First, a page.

Press release: Biomass Crop Assistance Program needs clarification, improvement, says IATP
Minneapolis – The Biomass Crop Assistance Program (BCAP) must undergo significant revision before the program’s next phase is launched, said the Institute for Agriculture and Trade Policy (IATP) in comments submitted on April 8 to the USDA Farm Service Agency (FSA).
BCAP, a 2008 Farm Bill program, was created to help farmers
grow and sell new biomass crops for renewable energy. But the FSA’s
implementation of the program has come under widespread criticism for straying
far the program’s original intent. The FSA began the initial phase of the
program before setting clear rules for qualifying grants, and before it had
completed a full environmental impact statement as required under the National
Environmental Policy Act (NEPA). As a result, nearly all of the more than $164
million in funding that has been awarded so far has gone to the forest paper
and products industries to burn lower-value wood for their own energy needs.
But as most of these users were already buying or using biomass for
pre-existing energy purposes, BCAP support does not seem to be contributing in
any substantial way to new renewable energy production or new supplies of
“Done right, BCAP could go a long way toward helping farmers
transition to growing perennial biomass crops and increasing renewable energy
production,” said Jim Kleinschmit, IATP Rural Communities Program Director.
“But so far, it appears neither farmers nor energy consumers have seen much
benefit from the millions of dollars already spent on this program.”
The FSA is expected to finalize rules for BCAP
implementation later this year. IATP’s recommendations for improving BCAP
- Modifying the current collection, harvest, storage and
transportation phase of the program to stop matching payments for woody,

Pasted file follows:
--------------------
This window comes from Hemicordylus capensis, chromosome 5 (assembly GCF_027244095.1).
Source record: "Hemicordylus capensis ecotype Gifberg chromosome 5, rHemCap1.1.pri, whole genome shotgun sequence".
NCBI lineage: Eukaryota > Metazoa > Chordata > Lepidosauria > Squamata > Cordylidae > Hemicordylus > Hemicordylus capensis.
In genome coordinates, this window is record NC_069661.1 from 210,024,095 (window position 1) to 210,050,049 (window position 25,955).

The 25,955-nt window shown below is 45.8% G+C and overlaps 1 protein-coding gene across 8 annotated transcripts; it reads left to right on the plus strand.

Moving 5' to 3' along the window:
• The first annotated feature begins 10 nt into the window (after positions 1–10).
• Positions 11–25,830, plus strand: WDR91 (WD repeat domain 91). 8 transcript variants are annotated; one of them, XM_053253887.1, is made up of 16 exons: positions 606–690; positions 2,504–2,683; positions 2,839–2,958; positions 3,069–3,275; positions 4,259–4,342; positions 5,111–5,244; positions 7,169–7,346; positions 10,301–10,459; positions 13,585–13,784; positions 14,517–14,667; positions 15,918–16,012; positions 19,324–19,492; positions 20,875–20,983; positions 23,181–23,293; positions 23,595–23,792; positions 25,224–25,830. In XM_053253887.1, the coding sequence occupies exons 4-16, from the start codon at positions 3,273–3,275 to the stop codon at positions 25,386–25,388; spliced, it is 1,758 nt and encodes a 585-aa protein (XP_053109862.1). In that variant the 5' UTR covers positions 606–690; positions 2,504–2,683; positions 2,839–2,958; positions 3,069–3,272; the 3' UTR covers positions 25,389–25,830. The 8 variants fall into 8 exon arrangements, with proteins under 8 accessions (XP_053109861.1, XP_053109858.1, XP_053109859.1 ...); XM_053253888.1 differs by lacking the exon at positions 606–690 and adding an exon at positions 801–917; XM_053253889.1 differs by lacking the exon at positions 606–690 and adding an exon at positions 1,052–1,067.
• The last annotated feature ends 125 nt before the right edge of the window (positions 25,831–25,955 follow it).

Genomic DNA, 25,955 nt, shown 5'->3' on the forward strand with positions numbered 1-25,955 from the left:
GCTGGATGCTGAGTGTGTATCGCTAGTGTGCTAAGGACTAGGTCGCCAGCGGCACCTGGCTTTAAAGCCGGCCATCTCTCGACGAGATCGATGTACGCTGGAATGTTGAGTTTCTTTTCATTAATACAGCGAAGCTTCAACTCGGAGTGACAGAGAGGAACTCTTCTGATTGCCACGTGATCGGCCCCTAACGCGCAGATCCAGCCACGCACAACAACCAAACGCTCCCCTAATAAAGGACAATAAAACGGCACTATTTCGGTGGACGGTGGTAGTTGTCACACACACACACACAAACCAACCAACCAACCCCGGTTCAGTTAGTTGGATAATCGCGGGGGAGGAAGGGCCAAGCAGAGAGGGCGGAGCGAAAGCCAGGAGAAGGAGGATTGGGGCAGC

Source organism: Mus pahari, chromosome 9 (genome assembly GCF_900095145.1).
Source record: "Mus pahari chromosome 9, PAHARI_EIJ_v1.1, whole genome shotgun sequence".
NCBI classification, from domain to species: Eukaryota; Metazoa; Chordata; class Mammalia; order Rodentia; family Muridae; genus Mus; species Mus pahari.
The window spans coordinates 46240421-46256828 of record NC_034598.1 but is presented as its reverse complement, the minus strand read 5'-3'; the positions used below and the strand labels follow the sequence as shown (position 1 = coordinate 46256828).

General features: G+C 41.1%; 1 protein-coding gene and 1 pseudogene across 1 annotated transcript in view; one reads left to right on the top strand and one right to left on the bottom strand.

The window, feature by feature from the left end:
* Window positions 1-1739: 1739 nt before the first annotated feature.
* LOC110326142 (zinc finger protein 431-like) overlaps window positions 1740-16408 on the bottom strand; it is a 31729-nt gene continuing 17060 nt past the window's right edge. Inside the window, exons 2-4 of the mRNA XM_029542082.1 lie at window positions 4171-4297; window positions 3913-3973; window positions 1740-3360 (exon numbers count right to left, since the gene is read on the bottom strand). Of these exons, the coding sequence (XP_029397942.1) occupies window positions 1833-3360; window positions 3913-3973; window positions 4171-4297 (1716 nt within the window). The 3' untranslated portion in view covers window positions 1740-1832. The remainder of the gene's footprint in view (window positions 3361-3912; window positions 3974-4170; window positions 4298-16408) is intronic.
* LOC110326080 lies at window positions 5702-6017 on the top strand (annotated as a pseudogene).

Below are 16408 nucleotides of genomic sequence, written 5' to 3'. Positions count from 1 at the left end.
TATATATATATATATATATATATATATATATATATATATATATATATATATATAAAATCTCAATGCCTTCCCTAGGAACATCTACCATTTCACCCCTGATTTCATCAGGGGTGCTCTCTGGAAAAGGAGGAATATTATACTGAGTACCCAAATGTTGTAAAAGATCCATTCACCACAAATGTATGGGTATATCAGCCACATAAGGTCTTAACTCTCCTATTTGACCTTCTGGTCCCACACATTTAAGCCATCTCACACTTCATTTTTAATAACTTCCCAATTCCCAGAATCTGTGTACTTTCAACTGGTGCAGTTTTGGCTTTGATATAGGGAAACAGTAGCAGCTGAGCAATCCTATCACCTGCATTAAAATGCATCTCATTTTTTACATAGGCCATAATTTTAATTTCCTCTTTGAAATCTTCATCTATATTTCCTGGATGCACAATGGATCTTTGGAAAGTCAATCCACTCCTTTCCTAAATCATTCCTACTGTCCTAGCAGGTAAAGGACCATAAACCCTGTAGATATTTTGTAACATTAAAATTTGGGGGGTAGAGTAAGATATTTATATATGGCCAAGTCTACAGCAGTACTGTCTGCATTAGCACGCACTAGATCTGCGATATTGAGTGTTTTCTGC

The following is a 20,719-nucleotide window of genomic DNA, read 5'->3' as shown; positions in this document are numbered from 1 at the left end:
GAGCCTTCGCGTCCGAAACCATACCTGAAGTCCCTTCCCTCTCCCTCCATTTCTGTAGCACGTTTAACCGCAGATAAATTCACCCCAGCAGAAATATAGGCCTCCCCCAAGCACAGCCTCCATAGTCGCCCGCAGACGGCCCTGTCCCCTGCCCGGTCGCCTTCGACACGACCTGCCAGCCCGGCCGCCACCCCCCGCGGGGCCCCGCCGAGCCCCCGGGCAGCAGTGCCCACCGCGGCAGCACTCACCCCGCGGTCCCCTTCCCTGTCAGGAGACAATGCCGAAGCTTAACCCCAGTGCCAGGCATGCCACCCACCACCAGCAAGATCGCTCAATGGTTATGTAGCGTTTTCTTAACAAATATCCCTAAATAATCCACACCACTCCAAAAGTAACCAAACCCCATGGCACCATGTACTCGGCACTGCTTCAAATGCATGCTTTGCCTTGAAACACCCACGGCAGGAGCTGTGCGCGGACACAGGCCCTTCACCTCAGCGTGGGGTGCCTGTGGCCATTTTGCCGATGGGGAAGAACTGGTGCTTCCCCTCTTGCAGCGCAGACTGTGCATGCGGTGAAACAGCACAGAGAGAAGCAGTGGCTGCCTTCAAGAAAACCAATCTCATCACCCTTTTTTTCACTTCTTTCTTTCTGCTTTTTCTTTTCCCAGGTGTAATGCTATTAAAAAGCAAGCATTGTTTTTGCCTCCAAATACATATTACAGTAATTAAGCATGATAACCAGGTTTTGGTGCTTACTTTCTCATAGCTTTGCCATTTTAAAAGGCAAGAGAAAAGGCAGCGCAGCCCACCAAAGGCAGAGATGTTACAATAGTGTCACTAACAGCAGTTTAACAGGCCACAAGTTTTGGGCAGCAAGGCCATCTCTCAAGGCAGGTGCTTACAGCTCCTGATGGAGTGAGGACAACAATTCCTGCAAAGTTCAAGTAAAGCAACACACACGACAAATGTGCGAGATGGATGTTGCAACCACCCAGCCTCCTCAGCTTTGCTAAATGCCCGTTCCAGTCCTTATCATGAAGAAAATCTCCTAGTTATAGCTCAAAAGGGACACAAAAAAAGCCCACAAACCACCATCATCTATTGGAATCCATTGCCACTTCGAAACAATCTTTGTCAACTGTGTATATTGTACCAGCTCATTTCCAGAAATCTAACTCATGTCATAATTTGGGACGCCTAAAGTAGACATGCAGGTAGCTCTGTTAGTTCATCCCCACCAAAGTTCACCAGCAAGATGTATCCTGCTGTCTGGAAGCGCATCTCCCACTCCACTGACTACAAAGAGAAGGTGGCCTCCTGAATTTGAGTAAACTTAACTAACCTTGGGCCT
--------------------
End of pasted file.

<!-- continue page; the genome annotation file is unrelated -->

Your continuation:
agricultural and herbaceous resources and waste materials unless they were
sourced within a BCAP project area and used for new energy production.
- Establishing a competitive ranking process for the selection
of BCAP funded projects, giving priority to soil, water, climate and wildlife
protection as well as to local ownership opportunities and beginning and
socially disadvantaged farmers.
- Prioritizing perennial and dedicated energy crops by making
residues of annual crops or forests, and food and animal wastes, ineligible for
- Prohibiting genetically modified biomass crops or irrigation
in BCAP contract acres.
- Clearly ruling out conversion of forests, wetlands, prairies
or any natural ecosystems to biomass crops.
“There’s still time to right the ship on BCAP,” said IATP Senior Associate Julia Olmstead. “The best place to start is to revisit the original intent of the program, and take seriously the numerous constructive comments submitted on how to improve the program.”
IATP’s full comment to the FSA can be viewed here. The BCAP
comment period closed April 9. The USDA will announce a final rule later this
TrackBack URL for this entry:
Listed below are links to weblogs that reference Press release: Biomass Crop Assistance Program needs clarification, improvement, says IATP:
The comments to this entry are closed.